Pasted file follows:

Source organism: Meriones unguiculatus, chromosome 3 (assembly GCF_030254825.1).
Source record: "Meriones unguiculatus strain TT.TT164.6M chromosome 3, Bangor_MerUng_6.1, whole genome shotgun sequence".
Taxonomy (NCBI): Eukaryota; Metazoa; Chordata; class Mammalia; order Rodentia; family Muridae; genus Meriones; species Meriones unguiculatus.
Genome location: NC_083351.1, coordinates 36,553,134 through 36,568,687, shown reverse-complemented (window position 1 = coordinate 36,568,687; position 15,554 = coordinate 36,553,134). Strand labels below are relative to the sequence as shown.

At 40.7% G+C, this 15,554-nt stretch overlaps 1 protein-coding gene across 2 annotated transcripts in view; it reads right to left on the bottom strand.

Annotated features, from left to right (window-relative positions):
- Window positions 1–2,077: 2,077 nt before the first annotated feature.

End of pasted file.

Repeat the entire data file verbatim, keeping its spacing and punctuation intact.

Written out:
Source organism: Meriones unguiculatus, chromosome 3 (assembly GCF_030254825.1).
Source record: "Meriones unguiculatus strain TT.TT164.6M chromosome 3, Bangor_MerUng_6.1, whole genome shotgun sequence".
Taxonomy (NCBI): Eukaryota; Metazoa; Chordata; class Mammalia; order Rodentia; family Muridae; genus Meriones; species Meriones unguiculatus.
Genome location: NC_083351.1, coordinates 36,553,134 through 36,568,687, shown reverse-complemented (window position 1 = coordinate 36,568,687; position 15,554 = coordinate 36,553,134). Strand labels below are relative to the sequence as shown.

At 40.7% G+C, this 15,554-nt stretch overlaps 1 protein-coding gene across 2 annotated transcripts in view; it reads right to left on the bottom strand.

Annotated features, from left to right (window-relative positions):
- Window positions 1–2,077: 2,077 nt before the first annotated feature.